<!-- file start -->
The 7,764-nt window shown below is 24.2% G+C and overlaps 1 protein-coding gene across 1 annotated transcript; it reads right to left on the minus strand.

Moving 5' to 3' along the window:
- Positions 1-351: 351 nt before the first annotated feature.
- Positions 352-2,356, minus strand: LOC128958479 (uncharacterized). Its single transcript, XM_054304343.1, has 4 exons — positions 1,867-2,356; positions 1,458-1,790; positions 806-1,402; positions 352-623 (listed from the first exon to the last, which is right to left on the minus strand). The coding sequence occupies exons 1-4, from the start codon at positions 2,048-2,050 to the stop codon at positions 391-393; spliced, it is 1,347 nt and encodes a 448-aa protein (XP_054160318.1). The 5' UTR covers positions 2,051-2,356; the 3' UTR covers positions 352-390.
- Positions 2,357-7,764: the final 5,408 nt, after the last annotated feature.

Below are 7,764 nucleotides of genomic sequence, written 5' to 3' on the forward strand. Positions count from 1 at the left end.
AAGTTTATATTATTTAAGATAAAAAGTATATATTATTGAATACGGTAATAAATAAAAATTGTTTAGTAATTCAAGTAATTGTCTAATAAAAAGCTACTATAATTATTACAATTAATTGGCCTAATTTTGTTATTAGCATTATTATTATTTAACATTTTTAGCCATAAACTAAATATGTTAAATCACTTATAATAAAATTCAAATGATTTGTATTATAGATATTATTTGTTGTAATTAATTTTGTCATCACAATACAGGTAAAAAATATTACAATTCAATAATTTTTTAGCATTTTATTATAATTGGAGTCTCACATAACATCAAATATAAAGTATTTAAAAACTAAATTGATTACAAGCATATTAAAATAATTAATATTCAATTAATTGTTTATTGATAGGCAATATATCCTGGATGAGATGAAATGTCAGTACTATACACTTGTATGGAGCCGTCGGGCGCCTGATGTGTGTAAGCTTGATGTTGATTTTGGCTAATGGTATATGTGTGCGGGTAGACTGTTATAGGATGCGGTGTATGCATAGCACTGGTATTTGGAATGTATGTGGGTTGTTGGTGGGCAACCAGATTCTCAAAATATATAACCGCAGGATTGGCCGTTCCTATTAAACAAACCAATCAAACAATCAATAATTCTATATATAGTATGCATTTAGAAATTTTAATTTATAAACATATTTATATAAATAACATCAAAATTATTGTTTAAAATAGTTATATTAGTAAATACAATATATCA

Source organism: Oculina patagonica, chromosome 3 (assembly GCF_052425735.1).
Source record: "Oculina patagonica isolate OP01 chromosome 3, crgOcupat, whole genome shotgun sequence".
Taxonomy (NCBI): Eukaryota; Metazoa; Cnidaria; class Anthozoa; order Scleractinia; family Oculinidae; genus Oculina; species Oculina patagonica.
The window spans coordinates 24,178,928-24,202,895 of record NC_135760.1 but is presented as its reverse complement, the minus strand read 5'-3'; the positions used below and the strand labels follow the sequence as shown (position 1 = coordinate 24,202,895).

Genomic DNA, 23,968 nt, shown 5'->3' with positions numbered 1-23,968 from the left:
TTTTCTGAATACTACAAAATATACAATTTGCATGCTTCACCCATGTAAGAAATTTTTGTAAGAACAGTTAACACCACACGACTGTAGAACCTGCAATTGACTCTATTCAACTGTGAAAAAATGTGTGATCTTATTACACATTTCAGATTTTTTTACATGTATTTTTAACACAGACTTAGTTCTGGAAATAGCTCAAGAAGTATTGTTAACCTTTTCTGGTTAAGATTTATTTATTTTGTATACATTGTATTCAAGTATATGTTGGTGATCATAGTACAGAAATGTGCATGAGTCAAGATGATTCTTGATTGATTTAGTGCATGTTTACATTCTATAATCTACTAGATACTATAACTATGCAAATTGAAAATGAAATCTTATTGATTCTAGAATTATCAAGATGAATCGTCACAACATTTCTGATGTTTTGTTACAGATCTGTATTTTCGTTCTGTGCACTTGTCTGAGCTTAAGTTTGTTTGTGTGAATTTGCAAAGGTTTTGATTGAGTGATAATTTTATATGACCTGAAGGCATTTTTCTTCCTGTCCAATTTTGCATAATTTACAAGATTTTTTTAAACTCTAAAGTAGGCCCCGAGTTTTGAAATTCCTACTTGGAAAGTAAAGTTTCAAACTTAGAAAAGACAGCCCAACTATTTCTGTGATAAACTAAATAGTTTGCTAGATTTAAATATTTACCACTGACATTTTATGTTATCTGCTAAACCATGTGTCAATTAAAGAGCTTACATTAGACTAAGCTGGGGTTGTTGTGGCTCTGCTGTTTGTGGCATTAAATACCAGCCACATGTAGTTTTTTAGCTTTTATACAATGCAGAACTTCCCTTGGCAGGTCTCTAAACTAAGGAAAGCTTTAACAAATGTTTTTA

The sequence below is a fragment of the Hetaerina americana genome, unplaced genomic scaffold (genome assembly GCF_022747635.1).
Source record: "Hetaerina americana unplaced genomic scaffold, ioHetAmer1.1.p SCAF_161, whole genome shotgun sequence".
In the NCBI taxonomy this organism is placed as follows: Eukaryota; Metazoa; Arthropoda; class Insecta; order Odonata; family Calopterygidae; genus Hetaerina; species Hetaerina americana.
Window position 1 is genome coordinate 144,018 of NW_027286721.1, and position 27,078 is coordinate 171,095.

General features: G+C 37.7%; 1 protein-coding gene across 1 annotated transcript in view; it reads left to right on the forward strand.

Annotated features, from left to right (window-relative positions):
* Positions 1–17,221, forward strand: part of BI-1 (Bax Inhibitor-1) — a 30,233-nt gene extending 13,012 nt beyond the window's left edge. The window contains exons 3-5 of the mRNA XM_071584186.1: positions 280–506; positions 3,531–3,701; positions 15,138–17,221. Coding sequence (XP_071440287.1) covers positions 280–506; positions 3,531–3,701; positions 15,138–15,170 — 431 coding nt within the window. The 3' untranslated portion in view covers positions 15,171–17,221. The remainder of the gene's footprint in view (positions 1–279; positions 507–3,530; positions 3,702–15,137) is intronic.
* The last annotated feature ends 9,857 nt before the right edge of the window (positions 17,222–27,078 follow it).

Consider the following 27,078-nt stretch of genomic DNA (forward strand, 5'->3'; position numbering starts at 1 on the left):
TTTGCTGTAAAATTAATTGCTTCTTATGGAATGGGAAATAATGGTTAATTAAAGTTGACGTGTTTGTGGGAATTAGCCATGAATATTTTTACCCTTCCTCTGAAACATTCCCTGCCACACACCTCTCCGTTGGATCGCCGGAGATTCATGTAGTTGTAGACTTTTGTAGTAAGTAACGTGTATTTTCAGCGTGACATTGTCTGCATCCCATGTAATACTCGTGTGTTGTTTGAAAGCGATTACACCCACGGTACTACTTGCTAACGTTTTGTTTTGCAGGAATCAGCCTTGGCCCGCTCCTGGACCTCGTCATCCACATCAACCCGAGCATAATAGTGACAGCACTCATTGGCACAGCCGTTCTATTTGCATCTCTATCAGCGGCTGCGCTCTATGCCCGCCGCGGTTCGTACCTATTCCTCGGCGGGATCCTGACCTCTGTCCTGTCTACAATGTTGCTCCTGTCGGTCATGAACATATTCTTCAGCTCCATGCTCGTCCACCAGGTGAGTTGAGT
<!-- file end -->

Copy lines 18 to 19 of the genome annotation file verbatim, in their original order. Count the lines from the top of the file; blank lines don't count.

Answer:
General features: G+C 37.7%; 1 protein-coding gene across 1 annotated transcript in view; it reads left to right on the forward strand.

Annotated features, from left to right (window-relative positions):